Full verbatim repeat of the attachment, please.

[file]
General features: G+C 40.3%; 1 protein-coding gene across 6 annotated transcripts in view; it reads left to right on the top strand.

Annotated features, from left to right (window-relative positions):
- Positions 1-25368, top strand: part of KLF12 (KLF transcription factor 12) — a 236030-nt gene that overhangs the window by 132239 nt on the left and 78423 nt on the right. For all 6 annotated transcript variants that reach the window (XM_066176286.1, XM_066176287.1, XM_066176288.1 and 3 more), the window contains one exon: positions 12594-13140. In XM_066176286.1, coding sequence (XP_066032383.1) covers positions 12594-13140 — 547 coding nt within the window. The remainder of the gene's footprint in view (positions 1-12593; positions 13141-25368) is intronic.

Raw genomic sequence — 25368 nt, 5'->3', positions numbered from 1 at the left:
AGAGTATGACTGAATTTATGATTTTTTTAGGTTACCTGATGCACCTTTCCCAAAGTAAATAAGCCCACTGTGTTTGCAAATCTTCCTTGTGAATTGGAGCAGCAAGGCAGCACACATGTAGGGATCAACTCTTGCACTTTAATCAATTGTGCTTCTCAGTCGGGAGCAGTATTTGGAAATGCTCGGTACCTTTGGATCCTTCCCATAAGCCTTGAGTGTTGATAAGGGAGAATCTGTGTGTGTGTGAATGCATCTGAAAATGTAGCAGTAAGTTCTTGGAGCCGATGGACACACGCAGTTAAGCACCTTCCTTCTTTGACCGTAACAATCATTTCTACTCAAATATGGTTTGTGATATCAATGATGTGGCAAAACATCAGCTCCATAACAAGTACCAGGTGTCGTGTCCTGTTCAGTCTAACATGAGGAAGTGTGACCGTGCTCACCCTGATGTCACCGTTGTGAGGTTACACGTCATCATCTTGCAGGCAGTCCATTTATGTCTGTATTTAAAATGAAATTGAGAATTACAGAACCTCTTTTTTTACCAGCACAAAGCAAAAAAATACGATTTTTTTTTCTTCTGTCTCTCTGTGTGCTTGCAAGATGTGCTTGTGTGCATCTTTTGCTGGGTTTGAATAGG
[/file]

General features: G+C 40.3%; 1 protein-coding gene across 6 annotated transcripts in view; it reads left to right on the top strand.

Annotated features, from left to right (window-relative positions):
- Positions 1-25368, top strand: part of KLF12 (KLF transcription factor 12) — a 236030-nt gene that overhangs the window by 132239 nt on the left and 78423 nt on the right. For all 6 annotated transcript variants that reach the window (XM_066176286.1, XM_066176287.1, XM_066176288.1 and 3 more), the window contains one exon: positions 12594-13140. In XM_066176286.1, coding sequence (XP_066032383.1) covers positions 12594-13140 — 547 coding nt within the window. The remainder of the gene's footprint in view (positions 1-12593; positions 13141-25368) is intronic.

Raw genomic sequence — 25368 nt, 5'->3', positions numbered from 1 at the left:
AGAGTATGACTGAATTTATGATTTTTTTAGGTTACCTGATGCACCTTTCCCAAAGTAAATAAGCCCACTGTGTTTGCAAATCTTCCTTGTGAATTGGAGCAGCAAGGCAGCACACATGTAGGGATCAACTCTTGCACTTTAATCAATTGTGCTTCTCAGTCGGGAGCAGTATTTGGAAATGCTCGGTACCTTTGGATCCTTCCCATAAGCCTTGAGTGTTGATAAGGGAGAATCTGTGTGTGTGTGAATGCATCTGAAAATGTAGCAGTAAGTTCTTGGAGCCGATGGACACACGCAGTTAAGCACCTTCCTTCTTTGACCGTAACAATCATTTCTACTCAAATATGGTTTGTGATATCAATGATGTGGCAAAACATCAGCTCCATAACAAGTACCAGGTGTCGTGTCCTGTTCAGTCTAACATGAGGAAGTGTGACCGTGCTCACCCTGATGTCACCGTTGTGAGGTTACACGTCATCATCTTGCAGGCAGTCCATTTATGTCTGTATTTAAAATGAAATTGAGAATTACAGAACCTCTTTTTTTACCAGCACAAAGCAAAAAAATACGATTTTTTTTTCTTCTGTCTCTCTGTGTGCTTGCAAGATGTGCTTGTGTGCATCTTTTGCTGGGTTTGAATAGG